From the Director of the Campaign Against Tiger Trafficking (CATT):
August 18, 2006
Dear CATT Subscriber,
Tiger-farming advocates are turning up the heat on their campaign to see tigers farmed like cows and pigs. More than a few of you saw evidence of this on August 15, when The New York Times ran a prominent opinion piece entitled “Sell the Tiger to Save It” by Indian pundit Barun Mitra.
The placement of this op-ed, with its dramatic illustration, in the U.S. newspaper of record was an undeniable coup for the farming lobby, which hosted Mitra’s recent VIP tour of Chinese tiger farms. Even some of those who care deeply about wild tigers thought they may have heard a ring of reason in Mitra’s arguments. However, things are rarely as simple as they are portrayed by pundits.
Mitra argues that, because tigers breed like cats and sell — in the form of bones, skin, claws and teeth — for as much as $40,000, tiger farms can help the tiger “pay for its own survival” and “break the poverty cycle” of the tiger’s human neighbors, while eliminating “incentives for poachers.” Sadly, for wild tigers, he is dead wrong.
The only way in which Mitra’s scenario will alleviate poverty in the tiger’s domain is to stimulate poaching. Given that it can cost a poacher in India as little as one U.S. dollar to kill a tiger, his profit margin will be 2,000 percent even if he sells his dead tiger for a mere $2,000.
Meanwhile, farmed tigers, which eat meat daily to maturity, will cost thousands of dollars to produce. A good return on investment will require a selling price of at least $40,000.
If you are a user of tiger bone to make wine for arthritis, whose tiger will you buy in this time when the bones of wild tigers cannot be distinguished from those of farmed tigers? The wild one, which is better according to the tenets of traditional Chinese medicine and costs a small fraction of the farmed variety? Or the inferior farmed tiger at 20 times the price?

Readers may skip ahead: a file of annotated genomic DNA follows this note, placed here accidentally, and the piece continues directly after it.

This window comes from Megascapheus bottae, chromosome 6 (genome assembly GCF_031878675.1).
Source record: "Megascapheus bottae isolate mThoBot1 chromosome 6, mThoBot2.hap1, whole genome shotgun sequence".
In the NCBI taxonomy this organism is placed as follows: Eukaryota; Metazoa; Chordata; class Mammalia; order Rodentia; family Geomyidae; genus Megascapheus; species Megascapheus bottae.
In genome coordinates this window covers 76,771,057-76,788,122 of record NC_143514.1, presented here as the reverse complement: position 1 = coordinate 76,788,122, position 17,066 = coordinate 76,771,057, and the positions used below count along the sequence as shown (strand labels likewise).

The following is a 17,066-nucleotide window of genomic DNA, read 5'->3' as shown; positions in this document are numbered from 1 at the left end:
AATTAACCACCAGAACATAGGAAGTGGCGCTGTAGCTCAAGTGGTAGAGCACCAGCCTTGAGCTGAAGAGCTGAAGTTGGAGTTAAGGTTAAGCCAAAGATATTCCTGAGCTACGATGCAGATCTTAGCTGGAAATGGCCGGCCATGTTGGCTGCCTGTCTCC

So, yes, perhaps poverty will be alleviated for some poachers — those lucky enough to bag one of the last 4,000 to 5,000 tigers left in the wild. After those are gone, which will be a relatively short time, the fat-cat tiger farmers can keep all the profits to themselves.
Mitra ends by saying that “if China decides to unleash the tiger’s commercial potential, the king of the forest might be more secure in his domain.” He draws a parallel between wild tigers and domesticated cows, buffalo, goats and sheep. “These are among the most exploited animals, yet they are not in danger of dying out.”
Not on farms anyway. And, yes, the world can certainly have all the farmed tigers it wants. Tigers on feed lots. Tigers bred and re-bred so quickly that their offspring must suckle on pigs and dogs. But what about wild tigers — the tigers who thrive and multiply in healthy forests filled with a full complement of other wild species to support a robust, sustainable Earth?
The simplest and most viable solution is to leave wild tigers alone in the wild and better enforce the long-standing ban on trade in tiger parts. Wild tigers will do the rest. The only humans who will lose out will be a handful of already-wealthy tiger farmers.
Thank you for your interest in saving wild tigers,
Director – Campaign Against Tiger Trafficking (CATT): An organized response to an organized crime
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